WHAT IS A CDN?

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CDN's and what they're all about

If you are an EngineRoom customer you might have noticed in our hosting details that your site is set up on a CDN as standard. In this article we will go some way to explaining exactly what a CDN is and how it works.

If you’re not particularly interested with the ins and outs, put simply they are a fantastic way to speed up your website and to ensure it can handle large amounts of traffic.

If, like us, you want to dig in the technical details and know exactly how they work then read on.

 

What is a CDN?

CDN is short for Content Delivery Network and is a network of servers that deliver cached static content to the visitors of your website based on their geographic location. Easy, we’ll leave it there then! To explain this, let’s break it down into simpler terms…

Ordinarily when a user visits your website they will be directed to your website’s server and this will be in a single location. If you have loads of visits to your site then this could overloads the server, slow it down or possibly even crash it. Different types of hosting are explained here in our hosting blog post.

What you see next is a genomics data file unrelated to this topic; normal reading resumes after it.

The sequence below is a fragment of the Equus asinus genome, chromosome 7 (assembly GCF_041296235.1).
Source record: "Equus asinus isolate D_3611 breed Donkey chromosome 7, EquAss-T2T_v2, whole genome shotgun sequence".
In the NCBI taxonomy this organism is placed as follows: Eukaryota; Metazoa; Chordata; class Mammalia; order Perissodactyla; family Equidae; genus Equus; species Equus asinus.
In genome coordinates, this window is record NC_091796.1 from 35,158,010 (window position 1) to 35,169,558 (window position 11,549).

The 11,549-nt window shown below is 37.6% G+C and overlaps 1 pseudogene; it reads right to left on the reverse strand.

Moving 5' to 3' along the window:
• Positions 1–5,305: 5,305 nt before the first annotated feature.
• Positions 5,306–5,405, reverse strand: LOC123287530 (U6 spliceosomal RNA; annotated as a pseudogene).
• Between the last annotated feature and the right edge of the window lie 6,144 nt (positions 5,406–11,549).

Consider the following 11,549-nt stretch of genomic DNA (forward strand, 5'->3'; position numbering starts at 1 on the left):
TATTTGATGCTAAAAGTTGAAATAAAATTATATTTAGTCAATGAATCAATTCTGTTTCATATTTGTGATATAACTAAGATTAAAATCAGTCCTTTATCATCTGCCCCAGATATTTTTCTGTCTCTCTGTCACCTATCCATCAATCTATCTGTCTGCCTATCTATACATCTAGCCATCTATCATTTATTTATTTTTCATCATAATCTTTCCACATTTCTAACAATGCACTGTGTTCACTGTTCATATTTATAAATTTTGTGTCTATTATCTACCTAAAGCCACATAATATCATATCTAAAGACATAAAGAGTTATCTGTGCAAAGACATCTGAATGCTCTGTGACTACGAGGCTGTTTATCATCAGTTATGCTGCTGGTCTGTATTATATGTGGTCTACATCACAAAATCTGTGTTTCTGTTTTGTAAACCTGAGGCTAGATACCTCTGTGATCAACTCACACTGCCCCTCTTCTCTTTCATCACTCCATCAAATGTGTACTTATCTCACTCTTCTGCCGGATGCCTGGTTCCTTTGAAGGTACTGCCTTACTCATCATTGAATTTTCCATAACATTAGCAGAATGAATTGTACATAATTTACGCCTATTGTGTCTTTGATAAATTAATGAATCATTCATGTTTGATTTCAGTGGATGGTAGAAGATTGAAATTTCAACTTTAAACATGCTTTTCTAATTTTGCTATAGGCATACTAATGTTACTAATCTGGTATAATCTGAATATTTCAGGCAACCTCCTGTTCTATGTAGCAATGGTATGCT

This is where a CDN comes into play. It is a network of servers delivering some of your website content and taking the load off the main server. Most importantly they are spread across the world and through some server wizardry the CDN will deliver the content from the closest server to ensure the best speeds.

For example our hosting data centres are located in the UK, but if someone from Australia tries to access your site they will be sent some site content from a server based in Sydney, Melbourne or Perth (our chosen CDN’s Australian locations).

 

So why are they important?

The use of a CDN can have a huge impact on your site and is important for lots of reasons, the main ones being:

  • Speed – The primary reason to use a CDN is to load your website quickly.
  • User experience – With a fast site less people will leave the website in the first few seconds and you will have users browse your site for longer and as a result. This, of course, can only be a good thing.
  • SEO – Google and other search engines love fast sites and will mark you up in their search results.
  • Crash resistance – If your site suddenly gets a link from the BBC and gets thousands of hits, a CDN will help the main server to handle the load and will decrease the chance of it slowing down too much or crashing.

So, all in all, a CDN is a great tool and should always be considered when looking to squeeze the maximum out of your site.

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